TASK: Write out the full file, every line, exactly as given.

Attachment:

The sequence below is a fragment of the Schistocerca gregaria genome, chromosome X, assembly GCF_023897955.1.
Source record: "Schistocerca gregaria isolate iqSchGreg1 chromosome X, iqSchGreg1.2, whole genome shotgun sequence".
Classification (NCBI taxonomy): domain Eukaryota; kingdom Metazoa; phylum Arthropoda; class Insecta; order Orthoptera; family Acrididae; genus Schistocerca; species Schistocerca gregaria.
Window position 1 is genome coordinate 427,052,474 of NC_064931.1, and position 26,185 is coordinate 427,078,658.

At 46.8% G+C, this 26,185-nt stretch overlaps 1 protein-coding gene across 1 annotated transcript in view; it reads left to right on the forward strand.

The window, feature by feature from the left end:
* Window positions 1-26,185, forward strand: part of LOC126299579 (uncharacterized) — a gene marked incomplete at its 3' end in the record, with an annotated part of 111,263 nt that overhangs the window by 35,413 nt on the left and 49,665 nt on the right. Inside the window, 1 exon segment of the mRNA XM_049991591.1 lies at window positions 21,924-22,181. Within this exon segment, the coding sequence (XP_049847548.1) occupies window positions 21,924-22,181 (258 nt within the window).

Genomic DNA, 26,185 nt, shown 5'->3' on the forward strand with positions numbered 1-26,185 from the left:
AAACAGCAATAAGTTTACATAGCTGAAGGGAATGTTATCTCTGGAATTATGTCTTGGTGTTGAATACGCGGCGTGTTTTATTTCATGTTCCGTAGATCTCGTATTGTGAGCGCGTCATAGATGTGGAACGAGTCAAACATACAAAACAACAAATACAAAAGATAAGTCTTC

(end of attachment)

The sequence below is a fragment of the Schistocerca gregaria genome, chromosome X, assembly GCF_023897955.1.
Source record: "Schistocerca gregaria isolate iqSchGreg1 chromosome X, iqSchGreg1.2, whole genome shotgun sequence".
Classification (NCBI taxonomy): domain Eukaryota; kingdom Metazoa; phylum Arthropoda; class Insecta; order Orthoptera; family Acrididae; genus Schistocerca; species Schistocerca gregaria.
Window position 1 is genome coordinate 427,052,474 of NC_064931.1, and position 26,185 is coordinate 427,078,658.

At 46.8% G+C, this 26,185-nt stretch overlaps 1 protein-coding gene across 1 annotated transcript in view; it reads left to right on the forward strand.

The window, feature by feature from the left end:
* Window positions 1-26,185, forward strand: part of LOC126299579 (uncharacterized) — a gene marked incomplete at its 3' end in the record, with an annotated part of 111,263 nt that overhangs the window by 35,413 nt on the left and 49,665 nt on the right. Inside the window, 1 exon segment of the mRNA XM_049991591.1 lies at window positions 21,924-22,181. Within this exon segment, the coding sequence (XP_049847548.1) occupies window positions 21,924-22,181 (258 nt within the window).

Genomic DNA, 26,185 nt, shown 5'->3' on the forward strand with positions numbered 1-26,185 from the left:
AAACAGCAATAAGTTTACATAGCTGAAGGGAATGTTATCTCTGGAATTATGTCTTGGTGTTGAATACGCGGCGTGTTTTATTTCATGTTCCGTAGATCTCGTATTGTGAGCGCGTCATAGATGTGGAACGAGTCAAACATACAAAACAACAAATACAAAAGATAAGTCTTC